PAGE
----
Crude Oil Rises


Crude oil rose for a second day as a storm threatened U.S. output in the Gulf of Mexico, and Israeli and U.S. officials sought additional sanctions against Iran.

Tropical Storm Edouard lies about 90 miles (145 kilometers) southeast of the Mississippi River mouth and may strengthen to a hurricane as it heads west toward Texas, the National Hurricane Center said. Oil rose from an 11-week low last week as U.S. fuel stockpiles fell and Iran ignored a deadline in its dispute with the United Nations over its nuclear research.

Crude oil for September delivery rose as much as $1.21, or 1 percent, to $126.31 a barrel in after-hours electronic trading on the New York Mercantile Exchange and traded at $125.93 at 9:15 a.m. in Singapore.

The contract gained 0.8 percent on Aug. 1 on speculation the odds of a military strike against nuclear research facilities in Iran, the world's fourth-largest oil producer, were increasing.

Iran didn't respond by an Aug. 2 deadline to an offer from the U.S., Russia, China, France, the U.K. and Germany of economic and diplomatic incentives in exchange for the suspension of its uranium-enrichment program.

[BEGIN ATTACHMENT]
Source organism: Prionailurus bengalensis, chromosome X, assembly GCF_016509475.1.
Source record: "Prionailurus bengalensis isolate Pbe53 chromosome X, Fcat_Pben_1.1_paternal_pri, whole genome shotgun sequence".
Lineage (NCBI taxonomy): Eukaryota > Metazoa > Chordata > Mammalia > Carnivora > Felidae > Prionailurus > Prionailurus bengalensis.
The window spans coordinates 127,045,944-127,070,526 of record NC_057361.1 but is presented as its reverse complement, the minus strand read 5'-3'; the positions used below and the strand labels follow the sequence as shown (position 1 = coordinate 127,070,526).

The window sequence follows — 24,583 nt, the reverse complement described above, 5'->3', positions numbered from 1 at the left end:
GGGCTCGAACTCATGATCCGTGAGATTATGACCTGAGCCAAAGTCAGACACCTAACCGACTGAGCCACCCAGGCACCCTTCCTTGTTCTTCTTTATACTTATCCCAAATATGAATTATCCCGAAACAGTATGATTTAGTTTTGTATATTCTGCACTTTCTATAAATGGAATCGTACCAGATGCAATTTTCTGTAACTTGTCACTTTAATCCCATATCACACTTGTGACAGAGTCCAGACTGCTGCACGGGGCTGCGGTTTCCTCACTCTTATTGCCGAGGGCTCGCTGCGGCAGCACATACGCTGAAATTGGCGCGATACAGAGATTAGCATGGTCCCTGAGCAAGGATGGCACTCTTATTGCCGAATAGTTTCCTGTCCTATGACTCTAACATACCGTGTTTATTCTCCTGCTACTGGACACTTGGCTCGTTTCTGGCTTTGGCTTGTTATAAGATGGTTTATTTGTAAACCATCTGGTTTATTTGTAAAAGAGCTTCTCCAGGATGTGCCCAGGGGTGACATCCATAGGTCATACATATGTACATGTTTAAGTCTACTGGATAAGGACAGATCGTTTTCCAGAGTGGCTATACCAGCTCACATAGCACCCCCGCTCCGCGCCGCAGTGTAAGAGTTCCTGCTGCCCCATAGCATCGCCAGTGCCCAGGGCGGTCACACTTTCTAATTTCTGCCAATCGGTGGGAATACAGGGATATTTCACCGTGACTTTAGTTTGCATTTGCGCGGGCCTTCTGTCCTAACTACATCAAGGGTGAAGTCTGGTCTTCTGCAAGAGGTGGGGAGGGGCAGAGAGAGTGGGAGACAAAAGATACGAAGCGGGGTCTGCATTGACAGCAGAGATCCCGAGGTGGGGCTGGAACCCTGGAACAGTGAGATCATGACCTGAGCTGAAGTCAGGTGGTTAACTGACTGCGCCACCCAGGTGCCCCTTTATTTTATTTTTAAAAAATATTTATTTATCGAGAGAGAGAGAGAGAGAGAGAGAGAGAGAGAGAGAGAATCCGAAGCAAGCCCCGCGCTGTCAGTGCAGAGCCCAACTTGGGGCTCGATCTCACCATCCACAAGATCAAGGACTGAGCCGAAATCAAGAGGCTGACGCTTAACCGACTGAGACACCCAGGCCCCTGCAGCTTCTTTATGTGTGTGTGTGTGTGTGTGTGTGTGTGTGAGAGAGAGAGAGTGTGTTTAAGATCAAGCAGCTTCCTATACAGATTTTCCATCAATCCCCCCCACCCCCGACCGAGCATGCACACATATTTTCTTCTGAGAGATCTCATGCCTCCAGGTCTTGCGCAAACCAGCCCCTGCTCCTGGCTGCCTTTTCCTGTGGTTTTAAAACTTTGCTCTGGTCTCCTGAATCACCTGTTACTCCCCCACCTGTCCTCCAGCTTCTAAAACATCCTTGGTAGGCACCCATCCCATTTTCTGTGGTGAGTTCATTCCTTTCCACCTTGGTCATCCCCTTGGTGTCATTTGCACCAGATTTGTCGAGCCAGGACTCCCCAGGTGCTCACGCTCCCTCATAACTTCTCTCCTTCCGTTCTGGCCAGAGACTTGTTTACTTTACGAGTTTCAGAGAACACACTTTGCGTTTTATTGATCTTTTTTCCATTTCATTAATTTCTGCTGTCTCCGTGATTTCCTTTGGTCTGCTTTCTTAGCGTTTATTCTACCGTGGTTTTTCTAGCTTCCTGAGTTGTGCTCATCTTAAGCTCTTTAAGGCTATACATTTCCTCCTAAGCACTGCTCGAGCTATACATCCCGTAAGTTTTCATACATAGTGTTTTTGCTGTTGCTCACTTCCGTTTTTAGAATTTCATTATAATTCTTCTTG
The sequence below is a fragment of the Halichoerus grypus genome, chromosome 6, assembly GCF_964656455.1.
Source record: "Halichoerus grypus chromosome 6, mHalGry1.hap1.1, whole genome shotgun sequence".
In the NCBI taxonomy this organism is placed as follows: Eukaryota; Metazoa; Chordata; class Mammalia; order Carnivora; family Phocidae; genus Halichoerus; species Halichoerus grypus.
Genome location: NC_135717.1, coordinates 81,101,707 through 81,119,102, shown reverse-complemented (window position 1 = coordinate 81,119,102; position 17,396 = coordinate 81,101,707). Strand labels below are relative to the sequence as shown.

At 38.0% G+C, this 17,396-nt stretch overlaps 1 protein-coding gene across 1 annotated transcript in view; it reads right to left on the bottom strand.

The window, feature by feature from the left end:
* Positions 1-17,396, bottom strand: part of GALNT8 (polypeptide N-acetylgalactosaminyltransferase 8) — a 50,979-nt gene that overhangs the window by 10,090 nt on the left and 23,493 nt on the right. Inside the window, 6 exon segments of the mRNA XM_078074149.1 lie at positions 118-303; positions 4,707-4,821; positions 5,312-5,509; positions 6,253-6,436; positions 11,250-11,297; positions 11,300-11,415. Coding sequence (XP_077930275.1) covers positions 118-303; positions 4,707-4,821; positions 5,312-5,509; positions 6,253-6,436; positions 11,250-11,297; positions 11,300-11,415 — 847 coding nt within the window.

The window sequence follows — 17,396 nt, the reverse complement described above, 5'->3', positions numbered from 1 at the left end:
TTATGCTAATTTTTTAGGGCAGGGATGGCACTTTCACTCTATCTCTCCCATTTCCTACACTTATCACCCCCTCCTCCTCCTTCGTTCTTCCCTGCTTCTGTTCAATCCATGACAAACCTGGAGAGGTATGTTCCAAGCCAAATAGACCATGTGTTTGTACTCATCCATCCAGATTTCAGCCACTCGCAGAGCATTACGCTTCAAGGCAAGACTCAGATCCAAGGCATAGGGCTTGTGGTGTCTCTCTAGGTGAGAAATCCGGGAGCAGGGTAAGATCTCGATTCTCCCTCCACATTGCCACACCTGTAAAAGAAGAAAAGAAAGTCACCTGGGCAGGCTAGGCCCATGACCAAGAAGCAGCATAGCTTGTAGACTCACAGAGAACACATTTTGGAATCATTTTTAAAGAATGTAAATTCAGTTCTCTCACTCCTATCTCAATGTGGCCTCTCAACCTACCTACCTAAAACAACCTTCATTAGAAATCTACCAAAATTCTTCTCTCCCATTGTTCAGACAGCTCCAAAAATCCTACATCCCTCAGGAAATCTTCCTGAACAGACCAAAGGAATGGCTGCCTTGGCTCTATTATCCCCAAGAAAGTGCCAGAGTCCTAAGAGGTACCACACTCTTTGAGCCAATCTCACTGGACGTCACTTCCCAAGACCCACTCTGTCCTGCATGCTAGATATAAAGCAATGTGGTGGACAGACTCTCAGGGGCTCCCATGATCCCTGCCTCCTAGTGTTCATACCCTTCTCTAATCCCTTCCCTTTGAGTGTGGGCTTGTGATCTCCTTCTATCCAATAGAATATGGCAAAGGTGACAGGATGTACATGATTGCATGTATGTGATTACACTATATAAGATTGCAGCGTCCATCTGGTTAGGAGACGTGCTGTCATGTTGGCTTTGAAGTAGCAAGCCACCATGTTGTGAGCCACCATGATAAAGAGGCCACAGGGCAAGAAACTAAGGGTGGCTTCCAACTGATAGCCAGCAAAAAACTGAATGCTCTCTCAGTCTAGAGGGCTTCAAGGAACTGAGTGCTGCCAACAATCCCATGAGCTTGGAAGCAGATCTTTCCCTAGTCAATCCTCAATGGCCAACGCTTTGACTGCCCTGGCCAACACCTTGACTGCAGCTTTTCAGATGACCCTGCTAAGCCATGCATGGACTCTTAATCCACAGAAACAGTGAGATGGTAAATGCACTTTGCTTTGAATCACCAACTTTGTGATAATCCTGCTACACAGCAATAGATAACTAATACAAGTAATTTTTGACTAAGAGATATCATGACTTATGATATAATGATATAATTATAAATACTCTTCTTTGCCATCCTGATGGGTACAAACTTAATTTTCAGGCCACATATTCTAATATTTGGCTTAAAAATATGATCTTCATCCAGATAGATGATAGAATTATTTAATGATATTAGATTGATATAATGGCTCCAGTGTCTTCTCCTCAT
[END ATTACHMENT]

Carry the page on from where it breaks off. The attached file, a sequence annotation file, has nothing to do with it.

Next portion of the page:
Brent crude oil for September settlement climbed as much as $1.12, or 0.9 percent, to $125.30 a barrel on London's ICE Futures Europe exchange, and traded at $125 at 9:09 a.m. in Singapore.

Hedge fund managers and other large speculators last week reduced their bets on falling prices, according to Commodity Futures Trading Commission data.

Net-short positions, the difference between orders to buy and sell the commodity, fell to 660 contracts at July 29, 82 percent less than a week earlier.


TradingEconomics.com, Bloomberg
8/4/2008 6:33:54 AM